With last week’s poll – "What program do you most often use to edit or create graphics?" – we knew we couldn’t offer all possible responses, so we encouraged people to send notes to TidBITS Talk about what they use. Response to the poll resulted in an extremely interesting set of information, even after I weeded out redundant messages.
The Winners — Not surprisingly, the powerful Adobe Photoshop took home the award for most popular among the specific choices we offered in the poll, tallying 40 percent of the vote. Second place was more surprising, with Thorsten Lemke’s GraphicConverter picking up 14 percent of the vote. After that, the results were relatively predictable, with Illustrator at around 8 percent, followed by Canvas and FreeHand at 7 percent. AppleWorks (previously known as ClarisWorks), PhotoDeluxe, ImageReady, and Painter all picked up a few votes as well. Surprisingly far down were Corel’s offerings, CorelDraw and Photo-Paint, which barely registered at all, although Corel is now making a limited edition package of CorelDraw and Photo-Paint available for free.
The Others — In many ways, the messages we received about other programs proved more interesting, since they reminded us of programs we hadn’t thought of while designing the poll and revealed numerous users of obsolete programs.
We should have added MicroFrontier’s image editor Color It and Macromedia’s Web graphics-oriented Fireworks to the mix, possibly with MicroFrontier’s Enhance (Color It’s big brother) and Macromedia’s Web-animation tool Flash as well. Color It and Fireworks in particular generated messages from happy users.
A few blasts from the past were equally as well represented by reader messages, though, including the obsolete Canvas 3.5 and the long-defunct ClarisDraw (mentioned in TidBITS-187), SuperPaint (reviewed in TidBITS-112), and IntelliDraw (reviewed in TidBITS-155). Canvas 3.5’s loyal following didn’t surprise me much since with the ill-fated Canvas 5, Deneba started moving away from 3.5’s focus on drawing and painting and has tried to turn Canvas into a professional level vector graphics and image-editing tool. You can read for yourself if they’re successful in Matt Neuburg’s review of Canvas 7 next week; we ran out of space this week.
Also telling was the outpouring of support for these older programs, which have either been left to die by their companies or supplanted by newer versions. I turn to ClarisWorks when I need to do basic graphics, mostly because basic graphics are all that are within my reach. Perhaps the less you need, the more likely you are to stick with what you know rather than worry about new features.
Other programs that garnered a mention or two include Pierce Software’s inexpensive drawing program ShareDraw, the powerful Live Picture vector-based image editing program, the drawing tools built into Microsoft PowerPoint 98, and Nova Development’s Print Explosion.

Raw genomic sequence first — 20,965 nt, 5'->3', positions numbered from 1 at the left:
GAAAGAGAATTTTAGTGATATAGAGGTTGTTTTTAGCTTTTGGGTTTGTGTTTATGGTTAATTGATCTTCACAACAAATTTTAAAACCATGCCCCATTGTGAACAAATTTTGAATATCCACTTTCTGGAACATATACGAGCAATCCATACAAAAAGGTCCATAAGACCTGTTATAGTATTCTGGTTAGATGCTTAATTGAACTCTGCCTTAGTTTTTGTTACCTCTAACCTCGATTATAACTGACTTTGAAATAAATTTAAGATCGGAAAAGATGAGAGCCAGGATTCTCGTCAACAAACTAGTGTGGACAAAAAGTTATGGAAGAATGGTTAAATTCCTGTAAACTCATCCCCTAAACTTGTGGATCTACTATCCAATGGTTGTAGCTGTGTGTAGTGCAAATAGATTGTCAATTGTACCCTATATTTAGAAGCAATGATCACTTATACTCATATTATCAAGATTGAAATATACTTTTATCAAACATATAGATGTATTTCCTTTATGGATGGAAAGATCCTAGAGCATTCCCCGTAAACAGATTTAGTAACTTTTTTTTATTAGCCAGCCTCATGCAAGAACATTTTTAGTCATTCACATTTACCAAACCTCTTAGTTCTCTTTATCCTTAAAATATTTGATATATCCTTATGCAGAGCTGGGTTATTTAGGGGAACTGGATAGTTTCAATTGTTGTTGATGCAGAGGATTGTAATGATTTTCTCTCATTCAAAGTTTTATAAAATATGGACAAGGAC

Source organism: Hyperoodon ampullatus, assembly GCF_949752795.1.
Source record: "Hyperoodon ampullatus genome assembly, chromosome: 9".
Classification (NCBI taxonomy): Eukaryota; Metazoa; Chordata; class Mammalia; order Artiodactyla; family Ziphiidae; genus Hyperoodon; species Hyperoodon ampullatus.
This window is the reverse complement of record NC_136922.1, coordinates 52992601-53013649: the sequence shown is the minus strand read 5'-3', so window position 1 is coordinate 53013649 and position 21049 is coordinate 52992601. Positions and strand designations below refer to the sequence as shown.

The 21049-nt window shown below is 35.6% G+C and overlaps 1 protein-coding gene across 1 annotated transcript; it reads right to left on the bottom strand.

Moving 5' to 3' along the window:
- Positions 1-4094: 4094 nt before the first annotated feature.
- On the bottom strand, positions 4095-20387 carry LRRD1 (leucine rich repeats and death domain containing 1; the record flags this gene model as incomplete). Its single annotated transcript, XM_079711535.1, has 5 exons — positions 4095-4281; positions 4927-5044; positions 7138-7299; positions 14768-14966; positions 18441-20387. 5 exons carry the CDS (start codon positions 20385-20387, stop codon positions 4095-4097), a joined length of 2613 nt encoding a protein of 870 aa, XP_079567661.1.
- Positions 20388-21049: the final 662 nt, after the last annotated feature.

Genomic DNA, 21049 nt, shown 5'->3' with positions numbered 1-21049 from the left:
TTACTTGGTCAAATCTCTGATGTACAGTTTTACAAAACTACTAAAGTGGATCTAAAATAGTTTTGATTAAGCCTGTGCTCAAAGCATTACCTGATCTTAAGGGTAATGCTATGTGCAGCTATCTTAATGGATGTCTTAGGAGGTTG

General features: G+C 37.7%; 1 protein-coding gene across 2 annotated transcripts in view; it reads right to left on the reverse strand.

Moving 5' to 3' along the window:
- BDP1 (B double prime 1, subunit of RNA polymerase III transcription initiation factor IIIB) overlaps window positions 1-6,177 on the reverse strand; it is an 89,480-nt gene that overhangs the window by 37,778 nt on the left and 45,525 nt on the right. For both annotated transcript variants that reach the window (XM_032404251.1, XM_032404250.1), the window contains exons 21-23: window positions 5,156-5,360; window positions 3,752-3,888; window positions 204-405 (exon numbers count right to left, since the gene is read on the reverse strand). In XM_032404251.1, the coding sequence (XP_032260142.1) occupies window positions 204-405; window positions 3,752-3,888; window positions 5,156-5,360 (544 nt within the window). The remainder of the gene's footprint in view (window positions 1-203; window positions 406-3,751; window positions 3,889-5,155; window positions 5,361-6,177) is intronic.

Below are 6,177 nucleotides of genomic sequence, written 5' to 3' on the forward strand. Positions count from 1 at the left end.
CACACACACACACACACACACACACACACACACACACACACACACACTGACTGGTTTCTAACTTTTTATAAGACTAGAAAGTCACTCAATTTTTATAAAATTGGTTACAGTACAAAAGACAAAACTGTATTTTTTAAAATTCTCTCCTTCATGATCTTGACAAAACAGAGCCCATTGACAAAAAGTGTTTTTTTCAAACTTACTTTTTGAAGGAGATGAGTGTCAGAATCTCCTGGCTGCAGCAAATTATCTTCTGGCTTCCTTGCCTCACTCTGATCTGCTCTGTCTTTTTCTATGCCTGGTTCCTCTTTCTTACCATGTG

Studio Artist in a Garret — One unmentioned program that deserves recognition is Synthetik Software’s Studio Artist. I stand no chance of being able to do justice with a description of this program, but I’ve found it fascinating and like no other program besides perhaps Delta Tao’s defunct Monet.
Here’s how I’ve used Studio Artist. First, you provide Studio Artist with a source graphic, either a photo, some piece of clip art, or something you sketch. Then you choose a brush style, tell Studio Artist to go into automatic drawing mode, and click a start button. Amazingly, Studio Artist then goes and draws a picture based on your original using the brush style you selected. If you don’t like where it’s going, you just stop the process, clear the screen, select another style, and start again. For our Christmas cards this year, I sketched the outline of a Christmas tree in ClarisWorks, opened it in Studio Artist, and tried different effects. Once I found one we liked, I placed it on a template in Print Explosion, added some text, and ended up with a reasonable card. To get an idea of what a total neophyte can do with Studio Artist, check out my samples (we ended up using the top left image and adding some color manually with green and red markers, since we don’t have a color printer).
Studio Artist can do far more than what I’ve described, including apply these sorts of effects to every frame in a QuickTime movie. Tapping its full power requires a significant learning curve (at least for people who don’t already use high-end graphics programs), but if you’ve always wanted to apply wild effects to images or movies with a minimum of effort, Studio Artist will do the trick. It’s not cheap, at $295 for the CD-ROM with electronic manuals or $330 for a box with printed manuals, but there is a free 11.2 MB demo you can download.